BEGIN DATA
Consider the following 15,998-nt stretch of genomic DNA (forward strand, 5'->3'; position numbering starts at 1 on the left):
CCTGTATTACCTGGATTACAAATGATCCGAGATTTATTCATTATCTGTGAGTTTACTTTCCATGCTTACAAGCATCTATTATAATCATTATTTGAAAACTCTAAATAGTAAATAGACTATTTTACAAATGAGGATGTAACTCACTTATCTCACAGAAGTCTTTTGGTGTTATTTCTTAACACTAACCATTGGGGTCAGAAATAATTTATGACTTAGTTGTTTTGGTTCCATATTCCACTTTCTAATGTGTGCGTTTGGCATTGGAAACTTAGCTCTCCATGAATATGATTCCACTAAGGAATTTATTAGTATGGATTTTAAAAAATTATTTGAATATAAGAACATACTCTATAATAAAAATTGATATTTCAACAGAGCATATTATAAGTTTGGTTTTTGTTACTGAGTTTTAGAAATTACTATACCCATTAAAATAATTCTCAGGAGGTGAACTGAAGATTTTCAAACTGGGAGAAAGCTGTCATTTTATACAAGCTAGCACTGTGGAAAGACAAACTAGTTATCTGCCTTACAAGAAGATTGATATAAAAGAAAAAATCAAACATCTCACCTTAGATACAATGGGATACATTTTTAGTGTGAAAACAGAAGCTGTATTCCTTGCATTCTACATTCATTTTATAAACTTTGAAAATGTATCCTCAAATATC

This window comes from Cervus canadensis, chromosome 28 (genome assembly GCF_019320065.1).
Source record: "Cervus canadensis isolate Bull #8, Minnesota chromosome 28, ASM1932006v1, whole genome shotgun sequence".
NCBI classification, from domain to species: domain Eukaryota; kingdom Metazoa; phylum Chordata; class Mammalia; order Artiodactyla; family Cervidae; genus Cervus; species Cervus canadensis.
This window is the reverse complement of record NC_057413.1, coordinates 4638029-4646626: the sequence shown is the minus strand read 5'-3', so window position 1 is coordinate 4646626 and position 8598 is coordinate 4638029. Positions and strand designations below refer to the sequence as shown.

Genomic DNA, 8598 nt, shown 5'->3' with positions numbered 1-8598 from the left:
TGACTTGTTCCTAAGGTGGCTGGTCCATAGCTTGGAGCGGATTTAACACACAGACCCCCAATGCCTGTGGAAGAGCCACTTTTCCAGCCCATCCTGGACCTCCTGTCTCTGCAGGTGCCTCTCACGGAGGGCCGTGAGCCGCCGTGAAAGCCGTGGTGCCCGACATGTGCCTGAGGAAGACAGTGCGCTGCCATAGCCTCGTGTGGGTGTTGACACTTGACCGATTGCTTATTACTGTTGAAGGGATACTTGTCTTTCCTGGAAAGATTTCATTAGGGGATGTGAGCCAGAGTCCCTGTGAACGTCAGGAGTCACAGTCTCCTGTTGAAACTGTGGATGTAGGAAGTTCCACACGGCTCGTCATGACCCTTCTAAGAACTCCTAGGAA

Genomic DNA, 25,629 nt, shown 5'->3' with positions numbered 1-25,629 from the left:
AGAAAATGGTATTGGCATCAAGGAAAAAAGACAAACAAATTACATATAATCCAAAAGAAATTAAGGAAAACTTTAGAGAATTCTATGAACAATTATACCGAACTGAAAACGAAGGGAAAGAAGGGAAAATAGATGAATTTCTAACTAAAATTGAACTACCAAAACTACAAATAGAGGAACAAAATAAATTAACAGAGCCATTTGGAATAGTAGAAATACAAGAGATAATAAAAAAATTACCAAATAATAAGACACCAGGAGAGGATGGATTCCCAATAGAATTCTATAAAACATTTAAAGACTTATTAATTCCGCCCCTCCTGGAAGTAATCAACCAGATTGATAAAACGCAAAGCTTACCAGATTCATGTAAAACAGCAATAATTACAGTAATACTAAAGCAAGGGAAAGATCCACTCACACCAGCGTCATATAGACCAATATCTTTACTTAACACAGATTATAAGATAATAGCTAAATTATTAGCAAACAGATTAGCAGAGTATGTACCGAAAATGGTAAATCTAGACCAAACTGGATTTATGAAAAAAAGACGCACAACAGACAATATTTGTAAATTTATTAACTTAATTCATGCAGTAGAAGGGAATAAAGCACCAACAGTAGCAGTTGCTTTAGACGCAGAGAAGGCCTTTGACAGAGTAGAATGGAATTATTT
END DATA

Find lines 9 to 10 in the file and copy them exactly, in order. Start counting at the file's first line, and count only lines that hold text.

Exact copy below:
Genomic DNA, 25,629 nt, shown 5'->3' with positions numbered 1-25,629 from the left:
AGAAAATGGTATTGGCATCAAGGAAAAAAGACAAACAAATTACATATAATCCAAAAGAAATTAAGGAAAACTTTAGAGAATTCTATGAACAATTATACCGAACTGAAAACGAAGGGAAAGAAGGGAAAATAGATGAATTTCTAACTAAAATTGAACTACCAAAACTACAAATAGAGGAACAAAATAAATTAACAGAGCCATTTGGAATAGTAGAAATACAAGAGATAATAAAAAAATTACCAAATAATAAGACACCAGGAGAGGATGGATTCCCAATAGAATTCTATAAAACATTTAAAGACTTATTAATTCCGCCCCTCCTGGAAGTAATCAACCAGATTGATAAAACGCAAAGCTTACCAGATTCATGTAAAACAGCAATAATTACAGTAATACTAAAGCAAGGGAAAGATCCACTCACACCAGCGTCATATAGACCAATATCTTTACTTAACACAGATTATAAGATAATAGCTAAATTATTAGCAAACAGATTAGCAGAGTATGTACCGAAAATGGTAAATCTAGACCAAACTGGATTTATGAAAAAAAGACGCACAACAGACAATATTTGTAAATTTATTAACTTAATTCATGCAGTAGAAGGGAATAAAGCACCAACAGTAGCAGTTGCTTTAGACGCAGAGAAGGCCTTTGACAGAGTAGAATGGAATTATTT